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The vowel system of Afrikaans

Afrikaans has twelve phonemic vowels, four long (or tense) and eight short (or lax) and three pure diphthongs.


    Here we give a short overview of the Afrikaans vowels. They are dealt with elsewhere in more detail, with examples, viz in The Short Vowels, The Long Vowels and The Diphthongs.

    Long monophthongs in Afrikaans are /e/, /ø/, /o/ and /a/, while /i/, /y/, /u/, /ɛ/, /ɔ/, /ɑ/, /œ/ and /ə/ are generally considered to be short (Le Roux and Pienaar 1927; Coetzee 1981; De Villiers and Ponelis 1987; Combrink, De Stadler and Wissing 2014).

    An important difference to the vowel classification of Dutch is that, in Dutch, /i/, /u/ and /y/ are considered to be long phonemic vowels. Although phonetically regarded as short in Dutch, this classification is based on the distribution of these vowels, in some respects similar to that of the phonemically long vowels. Furthermore, it is striking that in Dutch the /a/-vowel is considered to be long in open syllables, including in word-final position and even in unstressed syllables, cf. the example /ə/. This is in contrast to the situation in Afrikaans: agenda [ɑ.'xɛn.dɑ] agenda. Long /a/ in Afrikaans only occurs in word-final (stressed) position, but seldomly (e.g. in karba /kɑr.'ba/, as well as in a number of monosyllabic words, such as ja, ma and pa, and dra, vra, the latter group derived from dragen, vragen).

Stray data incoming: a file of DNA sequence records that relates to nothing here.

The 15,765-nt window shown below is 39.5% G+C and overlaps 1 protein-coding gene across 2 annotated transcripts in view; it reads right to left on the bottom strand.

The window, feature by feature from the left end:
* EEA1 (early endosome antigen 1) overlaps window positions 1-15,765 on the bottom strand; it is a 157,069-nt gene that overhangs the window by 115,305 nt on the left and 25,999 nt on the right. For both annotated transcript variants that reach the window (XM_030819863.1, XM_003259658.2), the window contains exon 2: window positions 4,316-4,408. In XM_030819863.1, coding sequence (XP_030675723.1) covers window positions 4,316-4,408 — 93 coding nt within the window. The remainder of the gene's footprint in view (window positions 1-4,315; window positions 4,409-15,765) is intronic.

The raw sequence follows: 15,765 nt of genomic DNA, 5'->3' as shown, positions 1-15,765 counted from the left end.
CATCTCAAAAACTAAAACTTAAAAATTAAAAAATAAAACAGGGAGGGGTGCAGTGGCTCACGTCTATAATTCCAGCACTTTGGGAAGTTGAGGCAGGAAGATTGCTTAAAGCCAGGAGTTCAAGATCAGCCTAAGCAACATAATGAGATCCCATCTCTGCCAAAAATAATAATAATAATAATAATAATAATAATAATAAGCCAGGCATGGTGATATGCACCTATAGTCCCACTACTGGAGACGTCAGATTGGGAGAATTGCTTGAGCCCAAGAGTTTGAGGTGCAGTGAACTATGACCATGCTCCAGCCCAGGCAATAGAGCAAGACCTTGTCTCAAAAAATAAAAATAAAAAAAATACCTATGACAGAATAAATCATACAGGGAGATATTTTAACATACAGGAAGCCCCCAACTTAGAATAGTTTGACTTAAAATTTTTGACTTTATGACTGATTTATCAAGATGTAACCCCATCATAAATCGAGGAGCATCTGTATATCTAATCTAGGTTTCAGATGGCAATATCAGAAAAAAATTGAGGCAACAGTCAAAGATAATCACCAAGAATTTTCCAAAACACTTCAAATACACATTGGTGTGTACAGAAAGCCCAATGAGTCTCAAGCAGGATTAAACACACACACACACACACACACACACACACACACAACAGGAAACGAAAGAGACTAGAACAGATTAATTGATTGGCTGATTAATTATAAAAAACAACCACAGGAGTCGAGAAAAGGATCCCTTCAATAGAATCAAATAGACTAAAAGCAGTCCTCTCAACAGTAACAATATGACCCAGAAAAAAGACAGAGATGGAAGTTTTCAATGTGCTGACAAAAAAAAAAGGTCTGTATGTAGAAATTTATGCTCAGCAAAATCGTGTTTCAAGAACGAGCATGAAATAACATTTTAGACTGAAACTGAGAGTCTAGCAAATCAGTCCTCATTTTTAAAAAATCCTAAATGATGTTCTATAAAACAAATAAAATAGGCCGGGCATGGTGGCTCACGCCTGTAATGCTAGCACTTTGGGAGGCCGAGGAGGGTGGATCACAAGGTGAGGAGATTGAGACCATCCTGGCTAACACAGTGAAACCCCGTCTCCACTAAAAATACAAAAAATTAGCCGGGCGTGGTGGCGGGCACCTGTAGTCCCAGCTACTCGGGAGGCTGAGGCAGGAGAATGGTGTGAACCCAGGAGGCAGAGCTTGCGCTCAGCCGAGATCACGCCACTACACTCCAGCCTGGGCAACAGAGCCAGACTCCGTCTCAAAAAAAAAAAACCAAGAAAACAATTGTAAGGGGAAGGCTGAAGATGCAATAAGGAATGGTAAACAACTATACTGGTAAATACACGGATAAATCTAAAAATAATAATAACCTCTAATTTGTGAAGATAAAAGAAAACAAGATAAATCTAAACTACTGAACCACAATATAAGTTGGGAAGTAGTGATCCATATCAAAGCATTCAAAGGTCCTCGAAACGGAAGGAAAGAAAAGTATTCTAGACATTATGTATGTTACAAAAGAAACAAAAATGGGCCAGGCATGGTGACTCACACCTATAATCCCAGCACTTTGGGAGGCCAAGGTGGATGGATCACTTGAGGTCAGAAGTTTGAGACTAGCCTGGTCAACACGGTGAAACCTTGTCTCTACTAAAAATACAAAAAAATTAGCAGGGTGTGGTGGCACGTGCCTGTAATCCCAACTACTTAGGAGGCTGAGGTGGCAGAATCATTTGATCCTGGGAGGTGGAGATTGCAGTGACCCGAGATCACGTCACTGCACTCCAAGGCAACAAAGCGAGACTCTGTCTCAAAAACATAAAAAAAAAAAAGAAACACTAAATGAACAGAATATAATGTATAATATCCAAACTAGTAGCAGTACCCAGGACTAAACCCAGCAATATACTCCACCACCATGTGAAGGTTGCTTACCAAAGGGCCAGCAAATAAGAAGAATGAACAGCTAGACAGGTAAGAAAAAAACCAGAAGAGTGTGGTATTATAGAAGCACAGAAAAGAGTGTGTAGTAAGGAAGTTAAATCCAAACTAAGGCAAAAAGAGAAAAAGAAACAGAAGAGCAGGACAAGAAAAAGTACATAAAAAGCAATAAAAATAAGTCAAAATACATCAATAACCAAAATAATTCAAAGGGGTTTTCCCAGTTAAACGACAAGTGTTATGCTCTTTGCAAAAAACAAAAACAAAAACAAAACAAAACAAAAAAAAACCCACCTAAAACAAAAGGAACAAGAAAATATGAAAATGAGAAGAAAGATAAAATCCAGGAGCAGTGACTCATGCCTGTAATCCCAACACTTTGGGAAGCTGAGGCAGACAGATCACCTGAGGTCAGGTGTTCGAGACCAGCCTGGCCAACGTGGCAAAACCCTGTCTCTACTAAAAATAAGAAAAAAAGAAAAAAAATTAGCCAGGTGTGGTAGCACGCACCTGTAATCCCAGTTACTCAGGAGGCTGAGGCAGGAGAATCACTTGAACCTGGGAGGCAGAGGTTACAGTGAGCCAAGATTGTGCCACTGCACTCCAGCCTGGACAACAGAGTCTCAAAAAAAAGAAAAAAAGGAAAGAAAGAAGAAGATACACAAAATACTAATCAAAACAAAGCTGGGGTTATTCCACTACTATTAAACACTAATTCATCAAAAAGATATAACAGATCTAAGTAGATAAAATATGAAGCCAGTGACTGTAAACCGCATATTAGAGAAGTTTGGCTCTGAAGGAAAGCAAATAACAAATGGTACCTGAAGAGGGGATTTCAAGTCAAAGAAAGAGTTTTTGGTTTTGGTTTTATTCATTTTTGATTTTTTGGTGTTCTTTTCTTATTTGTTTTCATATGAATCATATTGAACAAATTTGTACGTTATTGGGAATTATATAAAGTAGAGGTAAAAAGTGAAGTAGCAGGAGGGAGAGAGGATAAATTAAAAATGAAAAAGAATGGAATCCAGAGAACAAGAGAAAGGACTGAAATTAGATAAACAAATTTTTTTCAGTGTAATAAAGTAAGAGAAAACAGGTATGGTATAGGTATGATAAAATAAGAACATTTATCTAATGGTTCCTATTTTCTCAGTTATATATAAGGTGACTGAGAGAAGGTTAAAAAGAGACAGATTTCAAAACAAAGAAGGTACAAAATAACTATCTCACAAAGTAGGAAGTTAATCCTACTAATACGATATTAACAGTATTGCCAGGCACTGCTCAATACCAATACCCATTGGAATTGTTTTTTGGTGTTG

The diphtongs /œy/, /œu/ and /əi/ are considered to be the three pure, phonemic Afrikaans diphthongs. A number of unpure diphthongs also exist. Firstly, the long vowels /o/, /e/ and /a/ combine with /i/ and /u/ to create /oi/, /ai/ and /eu/. Secondly, short vowels strongly tend to diphthongise in duminutive words with a /(n)t/ coda, as in for instance pitjie [pəici] pit DIM or pintjie [pəiɲci] pint DIM. These nuclei /ɑi/, /ui/, /ɛi/, or /ɔi/, /œi/ and /əi/ are sometimes labeled unpure or untrue diphthongs.

    In The Short Vowels we deal with the acceptance of schwa /ə/ as a full vowel in Afrikaans. We also provide details about the other short vowels, especially /i/, /u/, /y/ and /ɑ/, these vowels being treated differently to the way they are done in the case of Dutch. We also focus on the fact that in Afrikaans the short vowels mentioned here are permitted to occur in open, stressed positions.

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